New Trap May Take Deep-Sea Fish Safely Out of the Dark
for National Geographic News
|July 1, 2004|
In the cold and dark depths of the seas, some fish attract their prey with bioluminescent lures. Others have huge mouths that allow them to chomp enough food in a single bite to sustain them for weeks.
Scientists are eager to learn more about these creatures, but whenever they try to bring them up to the surface and transport them to a laboratory, they die.
"You can only learn so much from studying dead things, and it gets really frustrating," said Jeffrey Drazen, a marine biologist at the Monterey Bay Aquarium Research Institute in Moss Landing, California.
The fish die from the tremendous and sudden changes in temperature and pressure. Many of these species live at depths of several kilometers, where temperatures are slightly above freezing and the pressure is of several hundred atmospheres. At sea level, air pressure is equal to one atmosphere, or about 15 pounds per square inch (7 kilograms per every 7 square centimeters).
As the fish are brought to the surface, their bodies, which are adapted to cold, dark, high-pressure environments, cannot cope.
For example, said Edward Seidel, enzymes, which are essential for functions such as digesting food, have specific shapes that allow them to function under the extreme pressure of the deep sea. Seidel is a curator at the Monterey Bay Aquarium in California.
"When you release that pressure, the shape of the enzyme changes, and since it changes, it no longer functions and the animal no longer can survive," he said.
To remedy the problem, Drazen has designed a high-pressure fish trap. The trap should allow him to capture fish at the bottom of the ocean and bring them up to the surface at the same pressure and temperature that exists in their native home.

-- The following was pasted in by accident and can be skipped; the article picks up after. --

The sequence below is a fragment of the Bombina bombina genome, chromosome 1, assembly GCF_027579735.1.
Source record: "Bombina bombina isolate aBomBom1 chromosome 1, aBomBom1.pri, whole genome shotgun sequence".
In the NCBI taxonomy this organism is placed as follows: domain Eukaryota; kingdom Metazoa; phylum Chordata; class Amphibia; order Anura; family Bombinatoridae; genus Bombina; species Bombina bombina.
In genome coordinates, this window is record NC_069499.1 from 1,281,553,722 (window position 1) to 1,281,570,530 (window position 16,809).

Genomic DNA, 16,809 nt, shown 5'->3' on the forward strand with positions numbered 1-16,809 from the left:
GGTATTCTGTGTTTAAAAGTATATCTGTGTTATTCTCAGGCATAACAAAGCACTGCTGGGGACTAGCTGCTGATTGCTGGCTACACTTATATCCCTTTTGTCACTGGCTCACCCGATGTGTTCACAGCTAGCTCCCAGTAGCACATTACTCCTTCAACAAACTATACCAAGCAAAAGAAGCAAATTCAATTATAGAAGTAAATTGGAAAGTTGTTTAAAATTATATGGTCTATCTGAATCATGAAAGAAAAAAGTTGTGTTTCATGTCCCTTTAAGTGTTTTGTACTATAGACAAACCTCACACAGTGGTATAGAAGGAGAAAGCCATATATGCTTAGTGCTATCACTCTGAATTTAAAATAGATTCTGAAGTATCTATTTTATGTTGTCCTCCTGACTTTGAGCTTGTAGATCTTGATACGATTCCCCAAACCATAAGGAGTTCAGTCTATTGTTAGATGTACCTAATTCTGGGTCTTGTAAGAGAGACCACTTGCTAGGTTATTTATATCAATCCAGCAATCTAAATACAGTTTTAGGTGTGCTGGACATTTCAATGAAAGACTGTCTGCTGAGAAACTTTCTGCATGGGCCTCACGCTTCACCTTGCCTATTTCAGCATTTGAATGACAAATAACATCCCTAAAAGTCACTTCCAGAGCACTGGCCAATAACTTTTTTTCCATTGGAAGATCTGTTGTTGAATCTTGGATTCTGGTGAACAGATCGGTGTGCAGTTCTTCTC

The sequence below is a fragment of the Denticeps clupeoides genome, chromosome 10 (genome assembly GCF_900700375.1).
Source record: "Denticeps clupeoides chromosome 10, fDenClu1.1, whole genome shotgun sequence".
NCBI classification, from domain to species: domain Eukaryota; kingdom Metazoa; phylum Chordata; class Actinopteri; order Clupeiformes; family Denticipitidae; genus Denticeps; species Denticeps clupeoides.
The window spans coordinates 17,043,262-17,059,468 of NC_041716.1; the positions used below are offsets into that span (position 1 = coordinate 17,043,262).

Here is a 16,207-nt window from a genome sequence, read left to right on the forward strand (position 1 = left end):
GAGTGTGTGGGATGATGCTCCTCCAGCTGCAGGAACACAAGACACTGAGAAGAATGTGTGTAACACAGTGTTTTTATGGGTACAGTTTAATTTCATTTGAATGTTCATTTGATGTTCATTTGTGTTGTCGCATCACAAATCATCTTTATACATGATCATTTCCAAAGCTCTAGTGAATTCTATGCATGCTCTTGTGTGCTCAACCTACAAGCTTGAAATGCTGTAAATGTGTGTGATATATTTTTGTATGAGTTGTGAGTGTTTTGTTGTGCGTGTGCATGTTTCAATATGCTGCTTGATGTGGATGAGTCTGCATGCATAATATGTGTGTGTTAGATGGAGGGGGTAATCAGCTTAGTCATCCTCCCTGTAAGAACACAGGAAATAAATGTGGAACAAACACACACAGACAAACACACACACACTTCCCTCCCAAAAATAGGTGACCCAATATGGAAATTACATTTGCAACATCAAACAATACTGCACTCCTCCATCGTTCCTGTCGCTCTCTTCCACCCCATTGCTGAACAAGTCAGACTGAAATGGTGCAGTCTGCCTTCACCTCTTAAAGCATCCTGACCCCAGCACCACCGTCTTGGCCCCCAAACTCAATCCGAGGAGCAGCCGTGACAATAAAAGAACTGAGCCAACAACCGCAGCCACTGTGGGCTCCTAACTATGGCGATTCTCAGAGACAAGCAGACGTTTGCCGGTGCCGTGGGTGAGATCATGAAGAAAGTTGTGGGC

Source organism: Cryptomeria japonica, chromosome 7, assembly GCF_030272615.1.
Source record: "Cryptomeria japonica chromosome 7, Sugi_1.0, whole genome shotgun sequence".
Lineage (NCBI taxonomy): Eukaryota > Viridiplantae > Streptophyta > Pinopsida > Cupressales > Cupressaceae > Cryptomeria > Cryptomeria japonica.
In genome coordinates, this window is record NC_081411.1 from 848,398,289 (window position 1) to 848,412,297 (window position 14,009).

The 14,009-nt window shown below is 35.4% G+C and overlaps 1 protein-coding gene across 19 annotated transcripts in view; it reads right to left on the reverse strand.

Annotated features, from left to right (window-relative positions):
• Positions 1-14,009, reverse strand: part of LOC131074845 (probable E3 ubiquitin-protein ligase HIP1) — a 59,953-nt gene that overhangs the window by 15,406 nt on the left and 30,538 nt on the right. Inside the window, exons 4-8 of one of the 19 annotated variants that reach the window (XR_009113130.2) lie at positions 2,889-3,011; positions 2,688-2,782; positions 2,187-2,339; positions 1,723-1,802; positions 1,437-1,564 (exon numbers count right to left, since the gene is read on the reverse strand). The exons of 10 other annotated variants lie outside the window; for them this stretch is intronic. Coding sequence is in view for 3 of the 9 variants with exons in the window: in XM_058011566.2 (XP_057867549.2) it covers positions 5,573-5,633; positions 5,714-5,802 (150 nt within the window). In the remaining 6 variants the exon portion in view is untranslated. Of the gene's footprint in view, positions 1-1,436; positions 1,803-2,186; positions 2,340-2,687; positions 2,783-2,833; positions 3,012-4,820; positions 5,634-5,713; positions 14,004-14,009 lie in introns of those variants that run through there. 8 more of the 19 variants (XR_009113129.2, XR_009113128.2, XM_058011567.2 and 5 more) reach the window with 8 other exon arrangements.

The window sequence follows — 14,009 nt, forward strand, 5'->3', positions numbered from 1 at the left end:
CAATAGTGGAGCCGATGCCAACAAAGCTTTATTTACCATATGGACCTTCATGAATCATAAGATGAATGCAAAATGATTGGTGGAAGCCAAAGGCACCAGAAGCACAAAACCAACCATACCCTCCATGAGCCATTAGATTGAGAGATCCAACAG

"From there you could perform a variety of controlled experiments on them and do all those things intertidal marine biologists have been doing for decades, but that we have not been able to do," he said.
Drazen is keeping details of the trap under wraps until he and his colleagues publish the first of their scientific results in a peer-reviewed journal. He anticipates this sometime early next year.
According to Drazen, there are several applications for the high-pressure trap. His specific interests lie in the metabolism of the deep-sea animals as compared to their surface dwelling cousins. He is also intrigued by their pressure tolerance.
"When we yank up species they undergo large pressure changes and usually they don't do well," he said. "But what would happen if we slowly acclimated them to lower pressures, what would their capacity be?"
Other scientists are interested in studying things like how sensitive these animals' eyes are to light and what sort of other stimuli they respond to.
"Of course, if we actually manage to acclimate fish to atmospheric pressure, then the side benefit will be that some of the strange, bizarre-looking animals could be on display," Drazen said.
The potential to acclimate deep-sea fish to atmospheric pressure is particularly exciting to Seidel. If successful, deep-sea fish could be displayed in the aquarium's exhibit on Monterey Canyon, a more than 10,000-foot-deep (3,000-meter-deep) canyon in the Pacific Ocean near Monterey.
The exhibit opened in the late 1990s, and more than 60 different species are on display, but none of them come from water deeper than 3,280 feet (1,000 meters).
Seidel would like to display fish such as the rattail, a species that he says is the "real ambassador" of the deep sea. The fish can survive at depths up to 19,700 feet (6,000 meters) and have large heads and mouths with long, tapering tails. Some species weigh up to 18 pounds (8 kilograms) and can grow 6 feet (1.8 meters) long.
"We also know they are very sensitive to pressure," Seidel said. "We think that with a trap like Jeff's we'll be able to capture an animal and slowly, over the course of days or weeks, acclimate it to one atmosphere pressure and then, potentially, be able to display it."
The aquarium has also done some research and development on pressurized tanks to display fish, but a window on such a system has to be so small that only one or two people can look into a tank at a time.
So, will Drazen's trap be a success? Will deep-sea researchers successfully acclimate a rattail to atmospheric pressure?
"These animals are like Martians. They live in an environment so different from where we live," Seidel said. "We are just starting to understand what it takes to keep these animals alive. We are doing pioneering work. It's hard to say if we'll be successful or not."
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